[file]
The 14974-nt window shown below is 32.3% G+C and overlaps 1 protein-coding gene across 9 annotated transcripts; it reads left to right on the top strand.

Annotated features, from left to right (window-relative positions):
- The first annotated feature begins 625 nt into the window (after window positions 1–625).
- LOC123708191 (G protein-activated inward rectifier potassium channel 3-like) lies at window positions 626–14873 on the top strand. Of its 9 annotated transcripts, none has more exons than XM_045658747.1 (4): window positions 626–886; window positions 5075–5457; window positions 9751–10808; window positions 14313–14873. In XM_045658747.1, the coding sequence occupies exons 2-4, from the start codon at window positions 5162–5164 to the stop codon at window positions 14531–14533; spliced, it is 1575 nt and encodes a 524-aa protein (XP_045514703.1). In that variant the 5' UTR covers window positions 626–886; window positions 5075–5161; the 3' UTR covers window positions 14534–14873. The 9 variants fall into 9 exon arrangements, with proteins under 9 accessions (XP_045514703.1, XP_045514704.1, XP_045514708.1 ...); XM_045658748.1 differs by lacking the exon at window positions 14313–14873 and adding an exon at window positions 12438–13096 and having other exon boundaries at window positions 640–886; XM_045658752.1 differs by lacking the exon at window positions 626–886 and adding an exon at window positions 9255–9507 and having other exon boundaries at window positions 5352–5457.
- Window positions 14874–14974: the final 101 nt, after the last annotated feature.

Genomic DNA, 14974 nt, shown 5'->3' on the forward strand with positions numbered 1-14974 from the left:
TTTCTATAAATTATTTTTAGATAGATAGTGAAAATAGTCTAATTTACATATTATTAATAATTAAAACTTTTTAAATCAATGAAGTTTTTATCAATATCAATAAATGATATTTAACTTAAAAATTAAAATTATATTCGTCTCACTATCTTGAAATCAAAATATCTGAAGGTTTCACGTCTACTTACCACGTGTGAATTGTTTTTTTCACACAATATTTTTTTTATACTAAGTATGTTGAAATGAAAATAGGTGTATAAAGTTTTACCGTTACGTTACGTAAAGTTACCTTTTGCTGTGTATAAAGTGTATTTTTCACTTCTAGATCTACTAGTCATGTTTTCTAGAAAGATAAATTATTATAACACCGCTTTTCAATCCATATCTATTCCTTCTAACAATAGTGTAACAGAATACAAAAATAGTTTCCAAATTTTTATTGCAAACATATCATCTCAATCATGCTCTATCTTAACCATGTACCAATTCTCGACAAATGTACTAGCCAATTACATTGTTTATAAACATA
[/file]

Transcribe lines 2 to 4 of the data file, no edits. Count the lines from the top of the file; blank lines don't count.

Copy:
Annotated features, from left to right (window-relative positions):
- The first annotated feature begins 625 nt into the window (after window positions 1–625).
- LOC123708191 (G protein-activated inward rectifier potassium channel 3-like) lies at window positions 626–14873 on the top strand. Of its 9 annotated transcripts, none has more exons than XM_045658747.1 (4): window positions 626–886; window positions 5075–5457; window positions 9751–10808; window positions 14313–14873. In XM_045658747.1, the coding sequence occupies exons 2-4, from the start codon at window positions 5162–5164 to the stop codon at window positions 14531–14533; spliced, it is 1575 nt and encodes a 524-aa protein (XP_045514703.1). In that variant the 5' UTR covers window positions 626–886; window positions 5075–5161; the 3' UTR covers window positions 14534–14873. The 9 variants fall into 9 exon arrangements, with proteins under 9 accessions (XP_045514703.1, XP_045514704.1, XP_045514708.1 ...); XM_045658748.1 differs by lacking the exon at window positions 14313–14873 and adding an exon at window positions 12438–13096 and having other exon boundaries at window positions 640–886; XM_045658752.1 differs by lacking the exon at window positions 626–886 and adding an exon at window positions 9255–9507 and having other exon boundaries at window positions 5352–5457.